The Oldest College Newspaper in Pennsylvania

The Lafayette

The Oldest College Newspaper in Pennsylvania

The Lafayette

The Oldest College Newspaper in Pennsylvania

The Lafayette

Love letters from Ana: Too Emotional


It’s an argument often used to debunk female leaders. Why can’t a woman be president of the United States? Because she’s too “emotional.” Women, in turn complain about man’s stoicism and emotional restraint. He just can’t open up to me. Are these colloquial complaints based in any truth? Why is it such a bad thing to be emotional and be a woman?

New York Times writer Julie Holland explored these topics in her recent opinion piece which claimed that a woman’s tendency to be more emotional than a man is indeed in her biological make up. However, she is being over-medicated for something rooted in her DNA. We are being pressured by psychiatrists and the pharmaceutical industry to repress something that is completely natural to us. In fact, at least one in four women in America now takes a psychiatric medication, compared with one in seven men. Women are also twice as likely to receive a diagnosis of “depression” or an “anxiety disorder” than men are.

This is not to say that some of these medicines do not help people. They definitely improve lives when required, but there is something to be said about the differences in men receiving this kind of psychiatric attention versus women. It is as if nothing has changed from the 19th century and the notion of “hysteria”—like “Yellow Wallpaper”-esque “hysteria”—is still a prevalent assumption of a woman’s psychiatric state.

Men are trained from a young age, that what makes a man, is control over his thoughts and emotions. Yet, to the psychiatry industry, men are considered mentally healthier than women for this repression. There is something severely wrong with the picture here. Women, are by nature, more empathetic.

“When we are scared, or frustrated, when we see injustice, when we are deeply touched by the poignancy of humanity, we cry,” Holland wrote in the article. “And some women cry more easily than others. It doesn’t mean we’re weak or out of control.”

In order to keep up and compete with a workforce or academic environment with men, women are beginning to think that they have to be stoic like men—go against their nature or they decide to self-medicate to deal with their influx of emotions they seem to find burdensome.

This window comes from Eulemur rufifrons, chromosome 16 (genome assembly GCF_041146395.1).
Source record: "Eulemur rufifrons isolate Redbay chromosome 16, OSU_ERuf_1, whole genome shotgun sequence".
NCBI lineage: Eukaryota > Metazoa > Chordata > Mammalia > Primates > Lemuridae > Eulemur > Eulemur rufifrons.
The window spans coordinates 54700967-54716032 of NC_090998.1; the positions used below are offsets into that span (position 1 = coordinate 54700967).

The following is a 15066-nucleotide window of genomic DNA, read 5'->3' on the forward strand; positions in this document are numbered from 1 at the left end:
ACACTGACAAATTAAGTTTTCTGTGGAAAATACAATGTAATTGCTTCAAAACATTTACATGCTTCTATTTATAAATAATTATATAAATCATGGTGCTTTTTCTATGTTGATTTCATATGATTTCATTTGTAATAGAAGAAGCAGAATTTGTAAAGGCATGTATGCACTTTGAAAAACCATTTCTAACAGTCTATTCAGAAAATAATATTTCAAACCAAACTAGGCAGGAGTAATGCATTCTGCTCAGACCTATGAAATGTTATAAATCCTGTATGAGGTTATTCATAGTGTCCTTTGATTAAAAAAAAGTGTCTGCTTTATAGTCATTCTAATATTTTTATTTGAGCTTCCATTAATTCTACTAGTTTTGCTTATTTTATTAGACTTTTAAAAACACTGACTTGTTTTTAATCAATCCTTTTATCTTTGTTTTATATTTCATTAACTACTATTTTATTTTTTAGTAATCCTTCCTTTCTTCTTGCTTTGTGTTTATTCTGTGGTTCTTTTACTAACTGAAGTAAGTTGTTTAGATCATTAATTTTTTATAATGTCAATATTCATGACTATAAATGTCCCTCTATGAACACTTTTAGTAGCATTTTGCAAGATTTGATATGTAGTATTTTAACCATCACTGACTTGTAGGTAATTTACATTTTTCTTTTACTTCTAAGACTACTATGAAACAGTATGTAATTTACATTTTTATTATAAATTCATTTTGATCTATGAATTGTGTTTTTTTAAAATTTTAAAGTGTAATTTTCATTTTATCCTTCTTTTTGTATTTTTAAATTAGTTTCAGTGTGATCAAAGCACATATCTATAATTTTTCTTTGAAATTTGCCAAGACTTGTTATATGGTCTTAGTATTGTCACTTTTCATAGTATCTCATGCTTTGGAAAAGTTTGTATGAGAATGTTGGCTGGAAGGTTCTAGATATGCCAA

Holland wrote that a woman’s ability to be emotional and open is one of her greatest strengths. From a female college student’s perspective, however, I find it extremely difficult to keep my guard down and be a functional, contributive, put-together student on this campus at the same time. I think this is the case with many female students. We want to protect ourselves and our sanity because at one point or another we’ve all been at that place where we let the floodgates open and are shocked by the crap that our brains and feelings can produce.

It’s overwhelming and fantastic at the same time to know how capable you are of all these complex emotions, but it is not a state one can exist in all the time. The beauty of a woman’s tendency to be so susceptible to external forces is our ability to have a deep understanding for things beyond us. We can mourn over someone tragic in the news or the death of a friend’s family member in a very tangible manner.

“We need to stop labeling our sadness and anxiety as uncomfortable symptoms, and to appreciate them as a healthy, adaptive part of our biology,” Holland wrote.

While I agree with Holland’s piece, it is highly idealistic for a country ever-so-slowly getting ready for more female leaders, to exist with emotional women in power. Women feel we have to match men in emotions and mannerisms. It is, therefore, hard to execute such an embrace for our anxieties. We may claim that we don’t have the time for it or that we have to remain emotionless and unattached to be productive and minimize distraction and pain. Unfortunately, this seems to be the nature of a world not yet ready to accept a woman in power as she is—biologically and chemically a woman. Hopefully one day we will live in a world where women are not over-medicated and sedated for feeling.

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